/A solar plants can help reduce the carbon footprint

A solar plants can help reduce the carbon footprint

A plan to coordinate the global introduction of clean technologies in order to rapidly drive down their cost has been agreed at the Cop26 summit by world leaders representing two-thirds of the world’s economy.

A global transition to green energy and vehicles is vital in tackling the climate crisis, and economies of scale mean that costs plummet as production increases – as already seen with solar panels and LED lightbulbs.

More than 40 nations said they would align standards and coordinate investments to speed up production and bring forward the “tipping point” at which green technologies are more affordable and accessible than fossil-fuelled alternatives. At that point, the green transition and cuts in climate emissions accelerate rapidly towards a net-zero economy.

Among the countries signed up to the Breakthrough Agenda are the UK, US, China, India, the EU and Australia. The first five breakthroughs will be clean electricity, electric vehicles, green steel, hydrogen and sustainable farming. The aim is to make these affordable and available to all nations by 2030 and create 20m new jobs.

“By making clean technology the most affordable, accessible and attractive choice, the default go-to in what are currently the most polluting sectors, we can cut emissions right around the world,” said Boris Johnson, prime minister of the UK, which is hosting Cop26.

Under the 2015 Paris climate accord, nations committed to restricting global temperature rises to ‘well below 2C
What is Cop26 and why does it matter? The complete guide
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“The Glasgow Breakthroughs will turbocharge this forward so that by 2030 clean technologies can be enjoyed everywhere, not only reducing emissions but also creating more jobs and greater prosperity,” said Johnson, who launched a £3bn finance package on Monday to support green technology in developing countries.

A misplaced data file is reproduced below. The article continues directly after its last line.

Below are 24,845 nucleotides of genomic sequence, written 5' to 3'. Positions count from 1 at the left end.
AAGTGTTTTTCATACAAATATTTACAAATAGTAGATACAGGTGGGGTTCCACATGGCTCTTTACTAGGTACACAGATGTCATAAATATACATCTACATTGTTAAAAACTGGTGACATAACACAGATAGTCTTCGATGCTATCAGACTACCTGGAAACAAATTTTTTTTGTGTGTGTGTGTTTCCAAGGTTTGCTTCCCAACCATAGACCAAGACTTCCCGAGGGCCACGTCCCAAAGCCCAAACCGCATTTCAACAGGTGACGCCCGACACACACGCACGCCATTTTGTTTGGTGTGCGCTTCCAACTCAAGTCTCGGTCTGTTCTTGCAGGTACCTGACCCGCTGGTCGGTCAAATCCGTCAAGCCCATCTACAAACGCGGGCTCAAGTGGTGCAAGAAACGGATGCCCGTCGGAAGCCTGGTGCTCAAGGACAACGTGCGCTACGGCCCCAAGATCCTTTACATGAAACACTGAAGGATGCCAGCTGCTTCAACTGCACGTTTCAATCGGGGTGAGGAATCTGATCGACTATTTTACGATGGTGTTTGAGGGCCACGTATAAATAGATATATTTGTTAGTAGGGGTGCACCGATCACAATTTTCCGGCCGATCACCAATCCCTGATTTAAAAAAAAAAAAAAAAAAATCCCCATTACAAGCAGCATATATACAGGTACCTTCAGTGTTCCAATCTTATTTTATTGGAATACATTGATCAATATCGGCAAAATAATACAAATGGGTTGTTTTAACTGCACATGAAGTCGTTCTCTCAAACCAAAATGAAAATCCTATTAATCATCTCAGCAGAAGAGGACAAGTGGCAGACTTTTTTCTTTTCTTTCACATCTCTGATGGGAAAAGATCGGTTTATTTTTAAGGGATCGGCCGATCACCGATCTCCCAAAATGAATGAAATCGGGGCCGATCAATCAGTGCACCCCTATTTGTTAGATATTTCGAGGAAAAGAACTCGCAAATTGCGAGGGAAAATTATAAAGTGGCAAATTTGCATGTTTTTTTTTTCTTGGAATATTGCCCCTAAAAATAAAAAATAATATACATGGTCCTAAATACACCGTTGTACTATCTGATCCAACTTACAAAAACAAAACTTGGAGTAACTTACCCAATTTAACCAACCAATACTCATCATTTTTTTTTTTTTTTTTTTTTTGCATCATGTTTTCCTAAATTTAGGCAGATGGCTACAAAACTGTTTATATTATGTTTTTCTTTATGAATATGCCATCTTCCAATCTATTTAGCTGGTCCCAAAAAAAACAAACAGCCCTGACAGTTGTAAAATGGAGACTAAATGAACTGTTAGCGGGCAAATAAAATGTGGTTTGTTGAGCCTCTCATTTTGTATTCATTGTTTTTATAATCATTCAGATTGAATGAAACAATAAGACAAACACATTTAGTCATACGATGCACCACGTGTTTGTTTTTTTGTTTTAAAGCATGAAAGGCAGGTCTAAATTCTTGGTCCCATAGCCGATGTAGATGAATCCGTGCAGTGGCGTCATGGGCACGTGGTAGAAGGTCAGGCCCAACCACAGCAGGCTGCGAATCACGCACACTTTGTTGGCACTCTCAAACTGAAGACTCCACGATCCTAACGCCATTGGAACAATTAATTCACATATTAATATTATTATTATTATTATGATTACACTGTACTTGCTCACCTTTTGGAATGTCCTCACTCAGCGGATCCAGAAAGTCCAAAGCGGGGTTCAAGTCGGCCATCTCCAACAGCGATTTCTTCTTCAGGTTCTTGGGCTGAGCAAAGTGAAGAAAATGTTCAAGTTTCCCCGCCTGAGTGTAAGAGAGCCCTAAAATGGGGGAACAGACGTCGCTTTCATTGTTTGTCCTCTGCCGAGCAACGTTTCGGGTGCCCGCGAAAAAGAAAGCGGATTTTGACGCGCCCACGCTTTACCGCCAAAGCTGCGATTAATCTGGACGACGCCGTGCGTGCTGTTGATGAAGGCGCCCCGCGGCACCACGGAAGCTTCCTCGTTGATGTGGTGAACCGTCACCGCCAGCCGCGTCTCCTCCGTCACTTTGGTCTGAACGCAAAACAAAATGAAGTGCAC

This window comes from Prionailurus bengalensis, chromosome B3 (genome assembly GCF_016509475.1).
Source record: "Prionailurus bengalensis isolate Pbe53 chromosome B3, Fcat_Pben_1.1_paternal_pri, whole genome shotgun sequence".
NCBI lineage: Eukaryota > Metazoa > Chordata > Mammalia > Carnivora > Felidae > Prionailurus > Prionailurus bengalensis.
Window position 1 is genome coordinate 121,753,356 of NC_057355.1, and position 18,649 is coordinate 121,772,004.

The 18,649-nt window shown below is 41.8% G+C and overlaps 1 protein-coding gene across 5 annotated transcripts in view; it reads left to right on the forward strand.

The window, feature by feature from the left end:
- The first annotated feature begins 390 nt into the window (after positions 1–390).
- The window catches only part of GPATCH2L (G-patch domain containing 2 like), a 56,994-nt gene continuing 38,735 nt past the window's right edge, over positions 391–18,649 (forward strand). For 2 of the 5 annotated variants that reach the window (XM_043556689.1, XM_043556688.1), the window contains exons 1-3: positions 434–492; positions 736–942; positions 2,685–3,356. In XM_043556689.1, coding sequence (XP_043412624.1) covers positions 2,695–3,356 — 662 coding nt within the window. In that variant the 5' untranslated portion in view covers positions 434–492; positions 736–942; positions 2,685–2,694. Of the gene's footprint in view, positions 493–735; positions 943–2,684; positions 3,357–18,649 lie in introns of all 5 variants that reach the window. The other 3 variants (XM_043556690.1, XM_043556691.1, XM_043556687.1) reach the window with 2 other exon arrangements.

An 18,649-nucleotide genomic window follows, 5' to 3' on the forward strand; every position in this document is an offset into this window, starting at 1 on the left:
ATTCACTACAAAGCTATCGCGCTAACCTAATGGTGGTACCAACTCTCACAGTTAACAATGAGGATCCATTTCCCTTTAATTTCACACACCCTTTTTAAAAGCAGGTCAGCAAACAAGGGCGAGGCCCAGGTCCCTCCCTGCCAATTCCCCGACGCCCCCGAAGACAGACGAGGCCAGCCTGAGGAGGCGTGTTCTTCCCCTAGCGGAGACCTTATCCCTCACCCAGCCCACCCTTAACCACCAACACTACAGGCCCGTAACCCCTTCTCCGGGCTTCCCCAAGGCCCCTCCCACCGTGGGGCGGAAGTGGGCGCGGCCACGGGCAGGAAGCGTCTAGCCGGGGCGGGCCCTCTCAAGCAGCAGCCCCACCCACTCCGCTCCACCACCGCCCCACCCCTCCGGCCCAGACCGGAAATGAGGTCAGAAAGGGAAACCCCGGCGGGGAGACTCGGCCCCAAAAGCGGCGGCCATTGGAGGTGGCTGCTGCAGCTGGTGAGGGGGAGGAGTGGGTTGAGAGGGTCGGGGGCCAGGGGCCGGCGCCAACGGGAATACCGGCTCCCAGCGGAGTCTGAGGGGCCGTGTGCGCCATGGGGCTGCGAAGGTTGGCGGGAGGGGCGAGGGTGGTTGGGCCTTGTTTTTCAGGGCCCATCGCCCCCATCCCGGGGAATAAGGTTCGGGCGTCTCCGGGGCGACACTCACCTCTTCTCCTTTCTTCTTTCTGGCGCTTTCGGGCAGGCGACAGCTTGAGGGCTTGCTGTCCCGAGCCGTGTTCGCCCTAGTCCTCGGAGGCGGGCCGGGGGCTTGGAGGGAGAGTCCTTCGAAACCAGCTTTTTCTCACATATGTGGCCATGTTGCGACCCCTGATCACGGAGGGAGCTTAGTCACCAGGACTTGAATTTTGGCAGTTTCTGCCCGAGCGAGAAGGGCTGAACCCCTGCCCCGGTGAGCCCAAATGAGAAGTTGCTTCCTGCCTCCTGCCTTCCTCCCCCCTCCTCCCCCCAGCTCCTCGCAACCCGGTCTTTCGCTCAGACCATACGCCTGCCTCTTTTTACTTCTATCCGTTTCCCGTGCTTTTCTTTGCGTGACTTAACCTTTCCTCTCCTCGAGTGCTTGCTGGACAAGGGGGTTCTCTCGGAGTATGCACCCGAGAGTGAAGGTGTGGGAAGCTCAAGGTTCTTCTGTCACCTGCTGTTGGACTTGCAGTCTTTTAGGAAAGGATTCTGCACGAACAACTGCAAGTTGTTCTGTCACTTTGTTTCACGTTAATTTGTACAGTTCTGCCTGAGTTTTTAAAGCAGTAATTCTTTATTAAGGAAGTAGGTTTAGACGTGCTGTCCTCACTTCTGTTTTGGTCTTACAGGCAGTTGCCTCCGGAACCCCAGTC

New plans include a global electricity initiative launched by the UK and India and endorsed by 80 nations. The Green Grids Initiative aims to mobilise political will and finance to create international super grids on all continents and to link up sunny deserts and windy coasts with population centres. By connecting many locations, super grids are key to providing reliable electricity from renewable energy that may be locally intermittent.

Another new initiative is the Global Energy Alliance for People & Planet, which is focused on producing clean electricity across the global south. It has an initial $10bn from the World Bank, Rockefeller Foundation, Bezos Earth Fund and others. The UK and Scandinavian pension funds also announced on Tuesday they would invest $130bn in clean energy by 2030.

Source: www.theguardian.com